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Old 02-19-2009, 02:18 AM   #1
Rob Williams
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Default AMD Phenom II X4 810 & X3 720 Black Edition

Phenom II may have just launched last month, but AMD didn't want to waste time in following-up with their first AM3-based processors. We're taking a look at two, including the X4 810 and X3 720 'Black Edition'. Both offer great performance at their respective price-points, but the X3 became the more appealing chip, thanks to its overclocking ability.

You can read our full article on the AM3-based chips here and discuss it here.

I have to admit, this article didn't go according to plan for the most part, so if I happened to have missed something in the article, please let me know and I'll see what I can do. I'm unsure what it is, but I've been running into the weirdest bouts of bad luck over the course of the past month or two, but I'm confident that's done with. Haha, it has to be, else I might go insane
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Old 02-19-2009, 05:24 AM   #2
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Nice review. Now i wish i had waited for AMD Black Edition Processors, atleast they r easier to overclock. i've been reading up some How to Overclock articles n stuff to start overclocking my cpu. i should buy a cpu cooler before i try OCing right?!(Cooler Master V8 is available in stores, wohoo!)

any link which u guys think is the best OC-ing guide for dummies?!
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Old 02-20-2009, 01:43 AM   #3
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Wink typo

Page 12 - Final Thoughts

As I mentioned in the intro, AMD's main goal right now is to remain price competitive. Their processors are not quite as fast as Intel's offerings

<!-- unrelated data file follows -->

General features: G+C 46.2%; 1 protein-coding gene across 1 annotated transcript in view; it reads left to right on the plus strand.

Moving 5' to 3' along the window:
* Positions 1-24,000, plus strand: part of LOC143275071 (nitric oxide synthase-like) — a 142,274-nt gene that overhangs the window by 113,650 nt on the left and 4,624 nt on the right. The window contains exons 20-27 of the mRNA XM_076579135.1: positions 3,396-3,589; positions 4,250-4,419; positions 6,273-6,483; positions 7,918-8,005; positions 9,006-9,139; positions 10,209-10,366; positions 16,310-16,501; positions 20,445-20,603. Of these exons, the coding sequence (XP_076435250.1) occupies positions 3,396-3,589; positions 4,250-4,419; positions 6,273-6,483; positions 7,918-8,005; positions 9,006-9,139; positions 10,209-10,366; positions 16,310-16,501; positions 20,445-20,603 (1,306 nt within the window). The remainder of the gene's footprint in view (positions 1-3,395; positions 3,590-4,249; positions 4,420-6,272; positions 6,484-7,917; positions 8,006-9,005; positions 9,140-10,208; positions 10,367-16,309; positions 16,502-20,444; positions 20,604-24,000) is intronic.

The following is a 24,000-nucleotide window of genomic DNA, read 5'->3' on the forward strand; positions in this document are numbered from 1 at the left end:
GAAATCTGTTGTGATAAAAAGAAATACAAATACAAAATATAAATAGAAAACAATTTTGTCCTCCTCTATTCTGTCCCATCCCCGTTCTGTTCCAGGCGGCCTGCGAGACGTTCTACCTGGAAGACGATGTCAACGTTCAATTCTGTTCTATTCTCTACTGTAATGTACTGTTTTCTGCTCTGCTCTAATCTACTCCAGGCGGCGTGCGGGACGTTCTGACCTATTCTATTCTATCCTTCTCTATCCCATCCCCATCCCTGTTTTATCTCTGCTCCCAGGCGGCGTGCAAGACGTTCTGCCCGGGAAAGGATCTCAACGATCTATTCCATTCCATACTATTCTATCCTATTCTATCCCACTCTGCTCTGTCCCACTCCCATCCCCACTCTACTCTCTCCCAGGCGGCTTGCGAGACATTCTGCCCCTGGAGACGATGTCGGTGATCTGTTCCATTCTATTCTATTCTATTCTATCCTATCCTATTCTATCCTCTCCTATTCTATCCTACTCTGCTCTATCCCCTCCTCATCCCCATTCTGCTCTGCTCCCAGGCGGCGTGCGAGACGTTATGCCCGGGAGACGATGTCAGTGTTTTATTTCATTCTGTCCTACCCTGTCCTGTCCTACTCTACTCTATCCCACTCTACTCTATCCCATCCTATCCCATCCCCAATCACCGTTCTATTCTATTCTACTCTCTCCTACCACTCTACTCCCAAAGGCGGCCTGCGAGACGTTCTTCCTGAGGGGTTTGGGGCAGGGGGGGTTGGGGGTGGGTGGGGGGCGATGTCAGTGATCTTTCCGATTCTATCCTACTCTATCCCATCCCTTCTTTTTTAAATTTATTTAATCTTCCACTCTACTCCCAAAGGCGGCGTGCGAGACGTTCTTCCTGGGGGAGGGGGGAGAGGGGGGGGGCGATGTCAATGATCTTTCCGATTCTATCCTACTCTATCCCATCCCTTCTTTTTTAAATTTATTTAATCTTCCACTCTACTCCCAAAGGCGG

...
consumers always want the best bang for the bang,
...

Should have read bang for the buck no ?
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Old 02-20-2009, 11:16 AM   #4
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Whoops... bang bang! Thanks for letting me know... not sure how that snuck past me.
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Old 02-20-2009, 02:35 PM   #5
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Default Yet again....

I enjoyed the overall article right up to the gaming part and pretty much skipped over it. It's become almost painful to read reviewers CPU gaming tests now considering this bias towards making sweeping statements about gaming in general based on a few first person shooter gaming tests. Is that there is? There's no other gaming genre's? Sorry, that's just silly IMO. The fact is, EVERY REVIEWER who does that is wasting his/her and our time. If you don't already know that FPS games are GPU limited, your in the wrong business, period. Farcry 2 shows a LITTLE CPU dependence, but that's an exception to the general rule that your won't be able to detect any glaring differences if you weight the test in favor of an unrelated component, the GPU by choosing to highlight games that do exactly that.